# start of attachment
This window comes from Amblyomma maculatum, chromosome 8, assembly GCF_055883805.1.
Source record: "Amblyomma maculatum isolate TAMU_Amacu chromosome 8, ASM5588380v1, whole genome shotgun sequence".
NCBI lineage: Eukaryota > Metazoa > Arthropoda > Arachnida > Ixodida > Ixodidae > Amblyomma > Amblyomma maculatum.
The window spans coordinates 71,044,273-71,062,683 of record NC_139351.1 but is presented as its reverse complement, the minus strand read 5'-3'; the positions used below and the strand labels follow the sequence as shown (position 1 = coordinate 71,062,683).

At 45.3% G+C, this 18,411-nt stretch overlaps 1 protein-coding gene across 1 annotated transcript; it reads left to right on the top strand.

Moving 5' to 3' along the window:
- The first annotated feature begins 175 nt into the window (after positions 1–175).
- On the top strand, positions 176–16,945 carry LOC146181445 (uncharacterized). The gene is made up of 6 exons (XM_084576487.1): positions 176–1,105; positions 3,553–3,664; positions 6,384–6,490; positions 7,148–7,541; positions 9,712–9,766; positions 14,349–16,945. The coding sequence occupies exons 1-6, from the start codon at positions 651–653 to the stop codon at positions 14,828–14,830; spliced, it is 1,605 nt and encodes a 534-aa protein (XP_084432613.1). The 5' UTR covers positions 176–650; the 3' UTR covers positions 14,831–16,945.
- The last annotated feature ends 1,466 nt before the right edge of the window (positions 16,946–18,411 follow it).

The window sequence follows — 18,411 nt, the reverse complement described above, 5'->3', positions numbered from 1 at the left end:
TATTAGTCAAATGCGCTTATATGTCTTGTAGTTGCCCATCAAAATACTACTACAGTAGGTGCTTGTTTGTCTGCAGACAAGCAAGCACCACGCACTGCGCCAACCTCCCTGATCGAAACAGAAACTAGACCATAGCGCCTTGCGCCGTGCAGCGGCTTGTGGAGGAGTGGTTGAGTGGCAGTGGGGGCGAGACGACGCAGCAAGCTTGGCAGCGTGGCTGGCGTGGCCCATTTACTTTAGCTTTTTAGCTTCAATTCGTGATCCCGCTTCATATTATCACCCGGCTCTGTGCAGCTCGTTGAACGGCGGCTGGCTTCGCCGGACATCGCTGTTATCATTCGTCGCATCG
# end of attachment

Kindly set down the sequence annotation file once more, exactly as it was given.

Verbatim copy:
This window comes from Amblyomma maculatum, chromosome 8, assembly GCF_055883805.1.
Source record: "Amblyomma maculatum isolate TAMU_Amacu chromosome 8, ASM5588380v1, whole genome shotgun sequence".
NCBI lineage: Eukaryota > Metazoa > Arthropoda > Arachnida > Ixodida > Ixodidae > Amblyomma > Amblyomma maculatum.
The window spans coordinates 71,044,273-71,062,683 of record NC_139351.1 but is presented as its reverse complement, the minus strand read 5'-3'; the positions used below and the strand labels follow the sequence as shown (position 1 = coordinate 71,062,683).

At 45.3% G+C, this 18,411-nt stretch overlaps 1 protein-coding gene across 1 annotated transcript; it reads left to right on the top strand.

Moving 5' to 3' along the window:
- The first annotated feature begins 175 nt into the window (after positions 1–175).
- On the top strand, positions 176–16,945 carry LOC146181445 (uncharacterized). The gene is made up of 6 exons (XM_084576487.1): positions 176–1,105; positions 3,553–3,664; positions 6,384–6,490; positions 7,148–7,541; positions 9,712–9,766; positions 14,349–16,945. The coding sequence occupies exons 1-6, from the start codon at positions 651–653 to the stop codon at positions 14,828–14,830; spliced, it is 1,605 nt and encodes a 534-aa protein (XP_084432613.1). The 5' UTR covers positions 176–650; the 3' UTR covers positions 14,831–16,945.
- The last annotated feature ends 1,466 nt before the right edge of the window (positions 16,946–18,411 follow it).

The window sequence follows — 18,411 nt, the reverse complement described above, 5'->3', positions numbered from 1 at the left end:
TATTAGTCAAATGCGCTTATATGTCTTGTAGTTGCCCATCAAAATACTACTACAGTAGGTGCTTGTTTGTCTGCAGACAAGCAAGCACCACGCACTGCGCCAACCTCCCTGATCGAAACAGAAACTAGACCATAGCGCCTTGCGCCGTGCAGCGGCTTGTGGAGGAGTGGTTGAGTGGCAGTGGGGGCGAGACGACGCAGCAAGCTTGGCAGCGTGGCTGGCGTGGCCCATTTACTTTAGCTTTTTAGCTTCAATTCGTGATCCCGCTTCATATTATCACCCGGCTCTGTGCAGCTCGTTGAACGGCGGCTGGCTTCGCCGGACATCGCTGTTATCATTCGTCGCATCG